Foreclosures are a major problem plaguing the U.S. housing market at the moment.
More than 1.3 million housing units received a foreclosure filing in March, amounting to one out of every 662 U.S. homes. That’s 47% more foreclosures than there were last March, and up 7% from February. Economists are expecting the number to continue rising in the coming months.
Now, with hundreds of thousands of homeowners facing foreclosure, the government is attempting to stop the bleeding.
Government-owned enterprises Fannie Mae and Freddie Mac recently completed a study that found that principal reductions – or forgiving a portion of the mortgage principal homeowners on the brink of foreclosure owe – would save the agencies boatloads of money. Acting Federal Housing Finance Agency director Edward DeMarco estimates that such a measure would reduce Fannie’s and Freddie’s losses by about $1.7 billion.
It’s a proposal that has been gaining steam in Washington, as pressure from the White House and Democrats in Congress has forced Fannie and Freddie to become more aggressive in their foreclosure prevention. DeMarco, whose agency controls Fannie Mae and Freddie Mac, said last week that principal reduction would be “better for the enterprises” – a departure from his previous statements on the subject.
So there’s plenty of momentum behind the move. But the net effect of allowing homeowners on the brink of foreclosure to have large chunks of their outstanding principal forgiven would be catastrophic, in my opinion.
I would be against any bailout of homeowners, even if it means saving money for Fannie/Freddie.
To take government money from the Treasury to pay off home loans, and then have Fannie and Freddie make a "profit," essentially amounts to a shell game. I am generally opposed to all bailouts, and this situation is no exception.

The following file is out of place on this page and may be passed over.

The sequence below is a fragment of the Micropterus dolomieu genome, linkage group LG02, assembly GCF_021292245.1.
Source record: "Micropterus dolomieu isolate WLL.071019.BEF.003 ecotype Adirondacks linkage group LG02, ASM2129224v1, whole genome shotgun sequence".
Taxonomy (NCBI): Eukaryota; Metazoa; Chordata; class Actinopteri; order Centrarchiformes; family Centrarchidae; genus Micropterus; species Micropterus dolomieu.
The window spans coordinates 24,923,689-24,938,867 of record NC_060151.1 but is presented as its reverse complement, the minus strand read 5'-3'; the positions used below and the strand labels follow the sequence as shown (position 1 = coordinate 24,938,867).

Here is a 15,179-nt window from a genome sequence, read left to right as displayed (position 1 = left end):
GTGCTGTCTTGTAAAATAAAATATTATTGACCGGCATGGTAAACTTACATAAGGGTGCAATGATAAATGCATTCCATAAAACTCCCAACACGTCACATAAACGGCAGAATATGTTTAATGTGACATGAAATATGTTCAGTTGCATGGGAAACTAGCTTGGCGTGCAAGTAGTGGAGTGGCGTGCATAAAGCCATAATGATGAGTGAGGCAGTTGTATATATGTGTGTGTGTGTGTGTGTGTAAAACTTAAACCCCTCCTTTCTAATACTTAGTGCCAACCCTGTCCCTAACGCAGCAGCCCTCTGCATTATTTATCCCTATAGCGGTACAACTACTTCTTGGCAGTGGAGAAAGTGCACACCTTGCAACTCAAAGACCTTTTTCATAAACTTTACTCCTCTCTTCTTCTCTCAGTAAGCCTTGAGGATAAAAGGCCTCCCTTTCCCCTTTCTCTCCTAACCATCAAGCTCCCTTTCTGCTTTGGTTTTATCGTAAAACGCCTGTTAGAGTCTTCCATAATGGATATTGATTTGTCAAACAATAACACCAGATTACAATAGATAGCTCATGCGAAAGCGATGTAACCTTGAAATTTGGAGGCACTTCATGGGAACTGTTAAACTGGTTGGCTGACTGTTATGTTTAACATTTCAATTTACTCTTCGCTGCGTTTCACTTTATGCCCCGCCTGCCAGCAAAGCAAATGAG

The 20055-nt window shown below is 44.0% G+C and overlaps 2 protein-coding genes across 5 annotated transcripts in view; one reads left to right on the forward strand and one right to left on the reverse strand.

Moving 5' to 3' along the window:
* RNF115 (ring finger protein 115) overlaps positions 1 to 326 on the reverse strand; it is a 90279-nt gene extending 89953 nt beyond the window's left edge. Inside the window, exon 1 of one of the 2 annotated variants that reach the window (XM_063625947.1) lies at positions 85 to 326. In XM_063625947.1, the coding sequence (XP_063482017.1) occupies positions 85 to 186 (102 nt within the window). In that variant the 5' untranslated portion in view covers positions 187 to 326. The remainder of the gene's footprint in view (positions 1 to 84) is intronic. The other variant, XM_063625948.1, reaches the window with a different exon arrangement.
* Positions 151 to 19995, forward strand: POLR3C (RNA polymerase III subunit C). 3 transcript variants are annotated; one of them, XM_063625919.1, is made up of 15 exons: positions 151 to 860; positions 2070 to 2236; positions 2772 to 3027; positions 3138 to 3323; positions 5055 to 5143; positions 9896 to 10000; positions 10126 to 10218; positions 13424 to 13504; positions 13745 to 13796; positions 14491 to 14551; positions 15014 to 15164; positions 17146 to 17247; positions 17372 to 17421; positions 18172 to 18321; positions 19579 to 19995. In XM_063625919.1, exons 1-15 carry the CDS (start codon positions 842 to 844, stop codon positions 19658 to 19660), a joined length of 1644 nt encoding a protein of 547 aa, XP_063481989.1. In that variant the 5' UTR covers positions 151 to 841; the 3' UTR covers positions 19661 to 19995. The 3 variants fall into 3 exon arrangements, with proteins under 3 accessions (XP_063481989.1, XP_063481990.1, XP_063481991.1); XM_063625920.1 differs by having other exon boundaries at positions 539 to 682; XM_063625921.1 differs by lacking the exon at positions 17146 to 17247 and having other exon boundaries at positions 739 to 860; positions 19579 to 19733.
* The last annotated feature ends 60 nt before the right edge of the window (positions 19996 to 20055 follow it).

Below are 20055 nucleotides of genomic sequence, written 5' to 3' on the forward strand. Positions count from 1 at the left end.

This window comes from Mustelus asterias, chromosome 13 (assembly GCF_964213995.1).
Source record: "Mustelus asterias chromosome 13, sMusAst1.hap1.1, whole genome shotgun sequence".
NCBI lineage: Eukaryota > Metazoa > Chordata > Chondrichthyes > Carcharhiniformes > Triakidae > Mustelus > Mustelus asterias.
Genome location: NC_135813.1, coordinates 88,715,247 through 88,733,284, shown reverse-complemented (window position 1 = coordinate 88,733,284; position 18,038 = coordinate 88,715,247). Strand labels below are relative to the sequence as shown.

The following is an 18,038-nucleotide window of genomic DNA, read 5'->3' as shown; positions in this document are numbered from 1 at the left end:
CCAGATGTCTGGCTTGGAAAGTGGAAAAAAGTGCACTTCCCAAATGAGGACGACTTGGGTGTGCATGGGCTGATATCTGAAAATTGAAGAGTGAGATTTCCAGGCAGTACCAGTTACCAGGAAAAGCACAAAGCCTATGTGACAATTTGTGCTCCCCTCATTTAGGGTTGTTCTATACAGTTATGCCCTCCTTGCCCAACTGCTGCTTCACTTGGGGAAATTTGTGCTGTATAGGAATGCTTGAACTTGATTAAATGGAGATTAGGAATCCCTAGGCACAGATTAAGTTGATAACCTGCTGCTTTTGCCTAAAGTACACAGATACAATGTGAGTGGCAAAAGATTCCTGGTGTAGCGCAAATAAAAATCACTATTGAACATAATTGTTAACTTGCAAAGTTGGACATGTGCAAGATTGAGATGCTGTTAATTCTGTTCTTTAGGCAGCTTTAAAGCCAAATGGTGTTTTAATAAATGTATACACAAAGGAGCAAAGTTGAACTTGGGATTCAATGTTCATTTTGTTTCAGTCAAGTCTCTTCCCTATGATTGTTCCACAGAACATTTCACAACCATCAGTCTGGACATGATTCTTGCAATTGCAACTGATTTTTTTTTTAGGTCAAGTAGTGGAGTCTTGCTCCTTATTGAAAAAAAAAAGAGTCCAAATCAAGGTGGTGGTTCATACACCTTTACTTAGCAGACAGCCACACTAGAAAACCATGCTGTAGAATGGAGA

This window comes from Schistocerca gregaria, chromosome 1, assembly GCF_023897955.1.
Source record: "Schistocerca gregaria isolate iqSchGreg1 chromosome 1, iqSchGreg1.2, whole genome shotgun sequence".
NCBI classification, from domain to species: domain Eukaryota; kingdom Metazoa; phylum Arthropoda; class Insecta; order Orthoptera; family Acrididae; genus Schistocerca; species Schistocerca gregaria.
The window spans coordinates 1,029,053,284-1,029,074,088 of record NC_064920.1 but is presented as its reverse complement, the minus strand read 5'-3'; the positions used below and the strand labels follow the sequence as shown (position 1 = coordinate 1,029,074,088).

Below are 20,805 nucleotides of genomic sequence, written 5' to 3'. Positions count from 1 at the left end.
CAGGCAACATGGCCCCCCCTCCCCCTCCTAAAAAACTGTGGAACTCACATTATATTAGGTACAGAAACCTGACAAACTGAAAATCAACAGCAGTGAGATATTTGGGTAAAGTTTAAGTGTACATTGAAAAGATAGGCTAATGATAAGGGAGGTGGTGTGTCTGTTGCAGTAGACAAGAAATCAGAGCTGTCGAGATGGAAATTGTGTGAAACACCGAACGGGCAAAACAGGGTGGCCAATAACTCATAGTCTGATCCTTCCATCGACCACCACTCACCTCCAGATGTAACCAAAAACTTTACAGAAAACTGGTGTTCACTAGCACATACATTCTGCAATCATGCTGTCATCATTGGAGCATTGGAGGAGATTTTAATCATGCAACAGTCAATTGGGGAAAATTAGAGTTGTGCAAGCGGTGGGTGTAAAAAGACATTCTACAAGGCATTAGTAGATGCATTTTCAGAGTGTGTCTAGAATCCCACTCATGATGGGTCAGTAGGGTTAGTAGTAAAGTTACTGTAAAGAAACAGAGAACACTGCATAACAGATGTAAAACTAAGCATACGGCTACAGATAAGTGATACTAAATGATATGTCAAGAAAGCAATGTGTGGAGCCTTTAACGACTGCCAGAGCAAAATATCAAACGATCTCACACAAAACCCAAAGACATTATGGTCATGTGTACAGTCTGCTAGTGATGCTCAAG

By bailing out homeowners, the government may mistakenly send the message to underwater homeowners to STOP making payments, because if they stop making payments, the government may bail them out. This is exactly the opposite behavior that we want to encourage.
As with all bailouts, the proposed principal reductions would tell people that it’s okay to make a poor financial decision or investment. It says, “If you do make a bad decision, don’t worry – the government will pick up the tab.”
While I feel terrible for homeowners who are under water, it is not the government's fault. More importantly, fellow taxpayers shouldn't be on the hook for a homeowner’s poor financial decision to buy an overpriced house.
If the government bails out homeowners today, then what’s next? Bailing out people who can't afford their car payments? Lending a hand to people who took out student loans but can't find a job due to a poor economy? Where would it end?
I never advocated bailing out American companies after the economy went in the tank, and I certainly wouldn't support bailing out homeowners either – even if faulty government accounting shows that it "saves money."
Reducing homeowners’ principals to avoid foreclosure would lead our country down a slippery slope – and it would be tough for the government to put the brakes on once the bailout ball starts rolling downhill.